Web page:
Data Layout & Performance

After unwisely getting myself involved in a discussion on /., I figure that I’ve actually got a topic I can go into some depth about. It’s all about how the way you lay out data in memory affects performance, especially but not exclusively when trying to process larger amounts of data in parallel.

The key to understanding this lies in two pieces of knowledge:

  1. Modern CPUs are so incredibly fast at processing data in registers that performance bottlenecks are almost certainly going to be involving moving main memory data into registers, via the CPU cache(s).
  2. Data is loaded into the CPU cache rather coarse granularity.

Main Memory Access

At the assembly language level, you’re not going to issue instructions for loading memory pages into the CPU cache. There might be hardware out there where you do, but most developers won’t ever need to think about that. What you do is issue instructions such as this:

mov ax, [123h]

That is, the instruction will load the data located at offset 0x123 into the register ax. This sort of thing will happen when you increment a variable in your C code, i.e.

int i = 1;  // first statement
++i;        // second statement

will be translated into something like this:

  mov [123h], 1   ; first statement
  mov ax, [123h]  ; second statement
  inc ax
  mov [123h], ax

Note that this isn’t meant to be good assembly code, it’s meant to illustrate how you don’t deal with memory pages at the assembly level, you deal with memory addresses much like you would in C when using pointers.

Memory & Cache

So what happens under the hood for the mov and similar instructions is that the CPU issues a command to the memory controller that data at the indicated address is needed1. The memory controller then either serves that data from one of the caches it knows, or, if the data is not in cache, loads a cache line containing that memory location into the cache first2.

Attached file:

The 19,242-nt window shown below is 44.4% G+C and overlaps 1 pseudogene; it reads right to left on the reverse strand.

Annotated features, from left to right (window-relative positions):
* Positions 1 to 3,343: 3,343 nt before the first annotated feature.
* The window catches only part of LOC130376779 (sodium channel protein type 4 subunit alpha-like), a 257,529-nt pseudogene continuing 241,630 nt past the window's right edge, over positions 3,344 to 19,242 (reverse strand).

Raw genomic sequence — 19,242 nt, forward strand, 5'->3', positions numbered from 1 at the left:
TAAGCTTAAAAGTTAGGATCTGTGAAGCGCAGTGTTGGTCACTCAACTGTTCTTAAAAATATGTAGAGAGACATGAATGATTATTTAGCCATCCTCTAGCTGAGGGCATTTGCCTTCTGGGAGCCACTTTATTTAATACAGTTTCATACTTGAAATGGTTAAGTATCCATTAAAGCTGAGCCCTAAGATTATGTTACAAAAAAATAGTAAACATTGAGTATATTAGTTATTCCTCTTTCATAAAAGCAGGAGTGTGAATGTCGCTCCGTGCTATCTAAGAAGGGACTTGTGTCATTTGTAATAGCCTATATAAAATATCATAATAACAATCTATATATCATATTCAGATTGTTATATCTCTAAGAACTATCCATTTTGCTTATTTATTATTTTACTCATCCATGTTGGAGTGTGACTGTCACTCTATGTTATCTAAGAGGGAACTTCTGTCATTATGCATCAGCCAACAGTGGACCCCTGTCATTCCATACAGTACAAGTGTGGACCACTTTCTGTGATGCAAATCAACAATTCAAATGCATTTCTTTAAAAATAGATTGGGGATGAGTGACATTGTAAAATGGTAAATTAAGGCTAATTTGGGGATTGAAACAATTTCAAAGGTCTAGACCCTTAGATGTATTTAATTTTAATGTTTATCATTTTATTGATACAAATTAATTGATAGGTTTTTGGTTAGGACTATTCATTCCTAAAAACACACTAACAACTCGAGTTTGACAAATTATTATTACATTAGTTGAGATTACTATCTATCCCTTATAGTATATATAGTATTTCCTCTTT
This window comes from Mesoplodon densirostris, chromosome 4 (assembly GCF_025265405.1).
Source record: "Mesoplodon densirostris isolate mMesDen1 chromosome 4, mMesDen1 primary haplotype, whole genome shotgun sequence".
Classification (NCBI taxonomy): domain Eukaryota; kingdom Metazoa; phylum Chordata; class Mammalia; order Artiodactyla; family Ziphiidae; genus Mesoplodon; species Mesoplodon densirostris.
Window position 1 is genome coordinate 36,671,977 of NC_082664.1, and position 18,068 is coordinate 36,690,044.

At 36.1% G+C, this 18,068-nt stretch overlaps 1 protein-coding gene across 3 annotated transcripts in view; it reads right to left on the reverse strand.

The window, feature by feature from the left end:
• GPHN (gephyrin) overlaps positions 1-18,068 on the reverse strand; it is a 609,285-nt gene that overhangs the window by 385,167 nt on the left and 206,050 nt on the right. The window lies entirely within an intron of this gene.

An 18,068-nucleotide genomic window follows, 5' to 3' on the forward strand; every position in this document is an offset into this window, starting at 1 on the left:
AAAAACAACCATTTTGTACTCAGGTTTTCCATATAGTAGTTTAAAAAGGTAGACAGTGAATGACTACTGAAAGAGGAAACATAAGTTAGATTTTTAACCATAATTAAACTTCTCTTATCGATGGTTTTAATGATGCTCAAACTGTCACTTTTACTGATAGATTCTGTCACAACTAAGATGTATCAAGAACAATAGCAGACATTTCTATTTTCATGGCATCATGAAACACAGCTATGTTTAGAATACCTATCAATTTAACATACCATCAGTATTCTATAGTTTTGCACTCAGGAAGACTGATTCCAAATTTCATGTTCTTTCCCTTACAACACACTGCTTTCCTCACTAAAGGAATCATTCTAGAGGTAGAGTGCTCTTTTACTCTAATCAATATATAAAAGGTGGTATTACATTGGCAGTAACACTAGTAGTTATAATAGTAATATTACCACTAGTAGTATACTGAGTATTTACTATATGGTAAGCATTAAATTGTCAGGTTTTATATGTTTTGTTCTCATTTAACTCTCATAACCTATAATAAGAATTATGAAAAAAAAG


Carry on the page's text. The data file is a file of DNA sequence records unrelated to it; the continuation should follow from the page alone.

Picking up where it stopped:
The caches exist because loading data from main memory is slow3. There are faster, but very much more expensive types of memory available, though. Processor caches are made of this faster memory, and are used to temporarily store memory that’s currently accessed a lot in order to speed up the memory load and store times, from the CPU’s perspective.

Note that a cache line is a contiguous memory region, which for reasons of efficiency is loaded into the cache all at once. These reasons can be summarized as:

  1. Loading data from main memory is comparatively slow4.
  2. It’s statistically likely that data that is close together in main memory is used around the same time.

It’s that last point that is both a blessing and a curse, and that we programmers really should understand the implications of.

Data Layout

It doesn’t matter much for the purposes of this discussion how large a cache line actually is. For one thing that varies considerably from processor to processor, as you might imagine. For another, it’s sufficient to assume that each cache line will hold more than one variable of the built-in data types you might use in C. That is, in the following code snippet, all data is likely going to end up in the same cache line:

int a = 1;
int b = 2;
int c = a + b;

If that’s the case, it doesn’t take much imagination to assume that at least for smaller sized structures, all data members will also end up in the same cache line:

struct foo {
  int a;
  int b;
  int c;
foo f;

In fact, this is almost guaranteed to be the case, unless your structure is huge and you’re wondering whether e.g. the first and last member are in the same cache line. This is firstly because structures in C are just contiguous bits of memory.

Secondly and more importantly, CPUs require data to be aligned on a boundary that is convenient for them. Cache lines are typically multiples of this boundary; that is, if data is supposed to be aligned on a 64 bit boundary, cache lines are going to be multiples of 64 bits in size rather than, say, 96 bits.

Primarily that means that individual variables will always fit into a cache line.

Structures, of course, might be oddly “shaped” as it were. If your structure contains three 64 bit integers, the CPU requires data to be aligned on 64 bit boundaries, and cache lines are 256 bits in size, then only one of two adjacent structures would fit neatly into a cache line. Keep that in mind, as it compounds the problems I’m going into later on.

  1. At this point the offset will already have been converted into an absolute address, but never mind the details. []
  2. More details on that than most mere mortals can handle are available in Ulrich Drepper’s series of articles “What every programmer should know about memory”. Even if you think you can’t handle it, you should try. []
  3. I’m going to repeat this a few times… []
  4. Yes, here we are again. []